Mature financial futures market needed
Updated: 2013-02-04 07:55
By Hong Liang (China Daily)
In its fervent bid to realize its dream to be a world-class financial center, Shanghai has established a market for almost everything. But the various elements that are essential to the development of those markets are mostly absent. As a result, the markets are prevented from fulfilling their designed functions.
The 3-year-old index futures market is a case in point.
The market, opened in April 2010, is still limping along without making much of an impact on the stock market. The volume of trading in index futures is tiny compared to the size of the stock market. As such, it is seen to have little value for hedging by institutional investors.
In a move apparently to inject new life into the market, the authorities earlier said they would open the market to QFII investors, including some of the largest global financial institutions. But it remains doubtful if these big fish are willing to play in a market that is too illiquid to do much meaningful hedging.
As we all know, trading in financial futures is a zero-sum game. Hedgers alone don't make a market. There has to be enough counter trade from risk takers, or speculators, who take an opposite view to that of the investors who feel the need to hedge their holdings against a possible downturn.
But in Shanghai's financial circles, speculation is a dirty word. It conjures up images of shady people with lots of money plotting in basement offices to profiteer by cornering the supply of anything from property, coal, white wine, pork or garlic.
Many Chinese investors and commentators who have taken up the mantle of protector of investors' interests have expressed their concern that index futures trading could provide an effective tool, or an irresistible opportunity, for the stock market sharks to manipulate share prices for profit. In Hong Kong, which hosts an active market for financial futures, share prices often move irregularly on or around index futures settlement dates.
In a free and an open market, such irregularities can be expected to be quickly ironed out and equilibrium reestablished. Investors who are seeking to hedge their risks and speculators who are taking risk in the hope of big gains should be allowed free play in the market within the regulatory framework.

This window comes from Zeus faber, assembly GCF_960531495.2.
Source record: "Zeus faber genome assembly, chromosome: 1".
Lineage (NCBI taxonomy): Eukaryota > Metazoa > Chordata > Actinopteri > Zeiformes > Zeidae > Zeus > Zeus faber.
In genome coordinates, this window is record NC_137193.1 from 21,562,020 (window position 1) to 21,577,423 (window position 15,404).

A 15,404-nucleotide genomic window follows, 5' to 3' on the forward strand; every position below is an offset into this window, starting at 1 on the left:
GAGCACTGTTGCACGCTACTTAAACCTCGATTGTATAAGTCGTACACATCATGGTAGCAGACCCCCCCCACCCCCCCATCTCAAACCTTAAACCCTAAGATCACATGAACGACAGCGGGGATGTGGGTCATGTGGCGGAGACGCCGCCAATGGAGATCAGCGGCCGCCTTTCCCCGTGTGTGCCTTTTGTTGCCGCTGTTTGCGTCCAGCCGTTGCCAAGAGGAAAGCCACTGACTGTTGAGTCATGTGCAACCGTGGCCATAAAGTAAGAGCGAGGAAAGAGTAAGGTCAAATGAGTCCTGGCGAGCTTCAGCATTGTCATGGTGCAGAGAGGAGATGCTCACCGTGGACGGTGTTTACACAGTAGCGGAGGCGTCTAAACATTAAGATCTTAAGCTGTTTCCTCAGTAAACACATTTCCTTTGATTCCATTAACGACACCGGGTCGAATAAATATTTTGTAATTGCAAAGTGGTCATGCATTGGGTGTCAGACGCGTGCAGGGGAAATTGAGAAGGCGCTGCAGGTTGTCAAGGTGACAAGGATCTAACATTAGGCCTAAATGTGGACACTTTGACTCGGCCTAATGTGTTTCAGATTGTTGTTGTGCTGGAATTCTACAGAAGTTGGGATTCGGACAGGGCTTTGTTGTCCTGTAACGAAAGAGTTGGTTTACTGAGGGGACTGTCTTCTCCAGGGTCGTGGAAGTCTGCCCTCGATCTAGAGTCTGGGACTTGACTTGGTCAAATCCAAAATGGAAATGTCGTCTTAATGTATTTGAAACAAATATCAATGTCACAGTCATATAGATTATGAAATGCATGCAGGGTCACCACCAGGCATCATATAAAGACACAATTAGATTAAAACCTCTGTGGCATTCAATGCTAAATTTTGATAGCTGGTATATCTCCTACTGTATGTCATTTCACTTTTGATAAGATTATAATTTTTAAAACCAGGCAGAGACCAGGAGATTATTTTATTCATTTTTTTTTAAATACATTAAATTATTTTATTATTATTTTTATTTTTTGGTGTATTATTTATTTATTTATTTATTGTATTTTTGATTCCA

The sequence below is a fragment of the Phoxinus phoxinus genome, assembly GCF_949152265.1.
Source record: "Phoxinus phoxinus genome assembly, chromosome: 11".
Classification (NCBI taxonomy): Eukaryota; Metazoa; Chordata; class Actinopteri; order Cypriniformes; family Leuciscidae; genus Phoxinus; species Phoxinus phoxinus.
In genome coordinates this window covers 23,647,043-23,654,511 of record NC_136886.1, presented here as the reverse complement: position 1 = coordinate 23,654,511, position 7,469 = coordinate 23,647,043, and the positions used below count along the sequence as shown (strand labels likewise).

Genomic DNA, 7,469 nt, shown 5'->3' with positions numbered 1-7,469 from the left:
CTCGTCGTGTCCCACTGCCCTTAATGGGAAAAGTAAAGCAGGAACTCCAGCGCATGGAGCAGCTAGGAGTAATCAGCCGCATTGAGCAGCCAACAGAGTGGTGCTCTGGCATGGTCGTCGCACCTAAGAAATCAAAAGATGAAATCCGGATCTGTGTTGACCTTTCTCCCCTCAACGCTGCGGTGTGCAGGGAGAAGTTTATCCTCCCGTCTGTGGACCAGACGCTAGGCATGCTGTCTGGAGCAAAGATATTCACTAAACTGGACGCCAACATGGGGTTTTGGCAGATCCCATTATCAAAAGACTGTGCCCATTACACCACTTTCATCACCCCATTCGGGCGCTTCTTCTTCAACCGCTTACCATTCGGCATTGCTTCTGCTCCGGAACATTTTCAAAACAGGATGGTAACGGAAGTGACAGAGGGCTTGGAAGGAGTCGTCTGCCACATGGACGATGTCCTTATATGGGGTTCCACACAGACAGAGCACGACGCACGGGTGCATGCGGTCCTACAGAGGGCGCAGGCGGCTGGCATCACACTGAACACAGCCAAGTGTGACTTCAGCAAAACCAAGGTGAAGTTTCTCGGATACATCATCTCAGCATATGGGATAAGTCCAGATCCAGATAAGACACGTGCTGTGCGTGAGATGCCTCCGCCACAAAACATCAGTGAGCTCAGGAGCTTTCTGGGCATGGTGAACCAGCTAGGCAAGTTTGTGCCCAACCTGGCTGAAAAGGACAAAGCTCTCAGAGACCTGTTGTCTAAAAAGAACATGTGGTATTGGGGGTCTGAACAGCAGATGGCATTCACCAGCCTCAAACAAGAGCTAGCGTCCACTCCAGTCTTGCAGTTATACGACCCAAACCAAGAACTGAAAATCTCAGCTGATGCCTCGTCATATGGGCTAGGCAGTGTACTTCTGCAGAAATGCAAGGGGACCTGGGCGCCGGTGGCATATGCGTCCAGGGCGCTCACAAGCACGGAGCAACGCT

In Hong Kong and other financial centers, banks are the major players in the financial futures market which enables them to design many different derivatives products to suit the investment needs of their high-net-worth clients and funding needs of their corporate customers. Most of these derivatives products are tailor-made to fit the specific needs of individual clients. Some are packaged and sold in smaller lots to retail customers for investment purposes.
In times of uncertainty, many high-net-worth customers will ask their bankers to design for them derivatives products using index futures to lock in their gains instead of unloading their holdings, which could cause erratic price movements. For that reason, an active index futures market can help minimize the risk of a selling stampede by jittery investors when their confidence is sapped by a cloudy economic outlook.
We are sure that the architects of the Shanghai index futures market are well aware of its function. They need to take bold action to increase market liquidity so that it can realize its potential.
Allowing foreign participation in index futures trading is a positive step in the right direction. City financial authorities can go a step further by encouraging these institutions to offer index futures-based derivatives products to help investors to minimize potential risks through hedging, or maximize potential gains through leveraging.
That's what a futures market is for.
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